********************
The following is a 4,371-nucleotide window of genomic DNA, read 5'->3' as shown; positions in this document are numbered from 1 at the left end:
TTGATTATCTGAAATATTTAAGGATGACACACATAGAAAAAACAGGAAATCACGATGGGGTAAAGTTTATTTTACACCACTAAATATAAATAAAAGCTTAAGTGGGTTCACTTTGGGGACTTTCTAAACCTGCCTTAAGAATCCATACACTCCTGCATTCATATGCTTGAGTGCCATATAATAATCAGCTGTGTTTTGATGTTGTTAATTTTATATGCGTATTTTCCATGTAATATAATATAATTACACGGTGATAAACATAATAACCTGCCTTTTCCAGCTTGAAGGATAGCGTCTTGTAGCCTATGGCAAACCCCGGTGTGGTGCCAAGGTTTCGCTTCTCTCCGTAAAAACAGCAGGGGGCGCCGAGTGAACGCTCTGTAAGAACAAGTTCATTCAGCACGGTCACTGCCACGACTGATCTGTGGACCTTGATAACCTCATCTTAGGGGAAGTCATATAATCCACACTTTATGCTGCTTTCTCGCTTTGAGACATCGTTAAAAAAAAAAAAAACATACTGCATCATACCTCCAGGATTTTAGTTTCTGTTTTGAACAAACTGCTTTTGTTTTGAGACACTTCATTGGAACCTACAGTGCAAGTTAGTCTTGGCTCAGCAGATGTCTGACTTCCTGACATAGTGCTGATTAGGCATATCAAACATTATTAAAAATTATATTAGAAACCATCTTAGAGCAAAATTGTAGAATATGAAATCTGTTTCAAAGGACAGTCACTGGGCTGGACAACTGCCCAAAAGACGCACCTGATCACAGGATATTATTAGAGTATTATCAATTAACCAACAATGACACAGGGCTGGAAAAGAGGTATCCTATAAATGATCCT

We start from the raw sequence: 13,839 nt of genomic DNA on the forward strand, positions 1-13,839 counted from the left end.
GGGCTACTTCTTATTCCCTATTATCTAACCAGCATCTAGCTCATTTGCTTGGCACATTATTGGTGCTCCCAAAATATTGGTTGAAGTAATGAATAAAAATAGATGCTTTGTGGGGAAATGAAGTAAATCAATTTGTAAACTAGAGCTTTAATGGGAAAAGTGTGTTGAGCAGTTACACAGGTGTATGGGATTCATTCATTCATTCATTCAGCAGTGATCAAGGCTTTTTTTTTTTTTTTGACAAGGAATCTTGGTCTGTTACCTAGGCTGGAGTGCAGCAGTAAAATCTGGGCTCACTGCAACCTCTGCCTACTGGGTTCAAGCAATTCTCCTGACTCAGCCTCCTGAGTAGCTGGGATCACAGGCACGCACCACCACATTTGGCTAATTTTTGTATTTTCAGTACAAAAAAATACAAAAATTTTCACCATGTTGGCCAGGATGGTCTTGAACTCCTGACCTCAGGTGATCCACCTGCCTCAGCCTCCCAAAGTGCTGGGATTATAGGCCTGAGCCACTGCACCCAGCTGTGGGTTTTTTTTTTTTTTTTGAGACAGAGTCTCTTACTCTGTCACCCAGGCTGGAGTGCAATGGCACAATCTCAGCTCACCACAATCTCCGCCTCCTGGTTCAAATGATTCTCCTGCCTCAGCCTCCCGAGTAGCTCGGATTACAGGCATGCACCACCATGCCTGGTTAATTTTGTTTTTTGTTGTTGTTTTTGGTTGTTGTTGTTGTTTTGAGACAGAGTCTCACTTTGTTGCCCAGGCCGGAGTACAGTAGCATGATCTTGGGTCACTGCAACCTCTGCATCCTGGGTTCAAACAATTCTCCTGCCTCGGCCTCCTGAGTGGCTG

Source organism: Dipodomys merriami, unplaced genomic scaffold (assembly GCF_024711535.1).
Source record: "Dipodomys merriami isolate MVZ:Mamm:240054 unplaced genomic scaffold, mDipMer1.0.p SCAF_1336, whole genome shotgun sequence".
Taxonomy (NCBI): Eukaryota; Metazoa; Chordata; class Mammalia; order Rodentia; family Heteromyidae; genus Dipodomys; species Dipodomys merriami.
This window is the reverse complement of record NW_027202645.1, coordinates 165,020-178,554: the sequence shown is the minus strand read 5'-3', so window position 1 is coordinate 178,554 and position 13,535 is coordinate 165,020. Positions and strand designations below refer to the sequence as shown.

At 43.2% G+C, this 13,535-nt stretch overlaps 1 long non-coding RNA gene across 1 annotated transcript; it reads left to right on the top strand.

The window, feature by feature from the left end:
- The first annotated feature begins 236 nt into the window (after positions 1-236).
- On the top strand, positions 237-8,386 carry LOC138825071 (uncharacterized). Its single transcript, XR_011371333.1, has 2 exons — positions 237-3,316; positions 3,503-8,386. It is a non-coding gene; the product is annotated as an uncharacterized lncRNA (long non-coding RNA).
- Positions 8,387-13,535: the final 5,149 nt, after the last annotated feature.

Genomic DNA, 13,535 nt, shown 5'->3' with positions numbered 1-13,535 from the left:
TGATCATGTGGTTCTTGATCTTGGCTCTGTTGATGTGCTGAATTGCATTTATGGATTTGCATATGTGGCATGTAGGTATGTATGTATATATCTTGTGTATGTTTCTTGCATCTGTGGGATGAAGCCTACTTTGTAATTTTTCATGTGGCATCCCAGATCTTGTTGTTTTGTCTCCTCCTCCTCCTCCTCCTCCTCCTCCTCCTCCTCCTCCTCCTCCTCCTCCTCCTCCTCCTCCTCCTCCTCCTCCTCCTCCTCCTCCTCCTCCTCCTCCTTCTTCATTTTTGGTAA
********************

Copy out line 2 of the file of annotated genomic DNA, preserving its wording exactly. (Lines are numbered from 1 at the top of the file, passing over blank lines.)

TTGATTATCTGAAATATTTAAGGATGACACACATAGAAAAAACAGGAAATCACGATGGGGTAAAGTTTATTTTACACCACTAAATATAAATAAAAGCTTAAGTGGGTTCACTTTGGGGACTTTCTAAACCTGCCTTAAGAATCCATACACTCCTGCATTCATATGCTTGAGTGCCATATAATAATCAGCTGTGTTTTGATGTTGTTAATTTTATATGCGTATTTTCCATGTAATATAATATAATTACACGGTGATAAACATAATAACCTGCCTTTTCCAGCTTGAAGGATAGCGTCTTGTAGCCTATGGCAAACCCCGGTGTGGTGCCAAGGTTTCGCTTCTCTCCGTAAAAACAGCAGGGGGCGCCGAGTGAACGCTCTGTAAGAACAAGTTCATTCAGCACGGTCACTGCCACGACTGATCTGTGGACCTTGATAACCTCATCTTAGGGGAAGTCATATAATCCACACTTTATGCTGCTTTCTCGCTTTGAGACATCGTTAAAAAAAAAAAAAACATACTGCATCATACCTCCAGGATTTTAGTTTCTGTTTTGAACAAACTGCTTTTGTTTTGAGACACTTCATTGGAACCTACAGTGCAAGTTAGTCTTGGCTCAGCAGATGTCTGACTTCCTGACATAGTGCTGATTAGGCATATCAAACATTATTAAAAATTATATTAGAAACCATCTTAGAGCAAAATTGTAGAATATGAAATCTGTTTCAAAGGACAGTCACTGGGCTGGACAACTGCCCAAAAGACGCACCTGATCACAGGATATTATTAGAGTATTATCAATTAACCAACAATGACACAGGGCTGGAAAAGAGGTATCCTATAAATGATCCT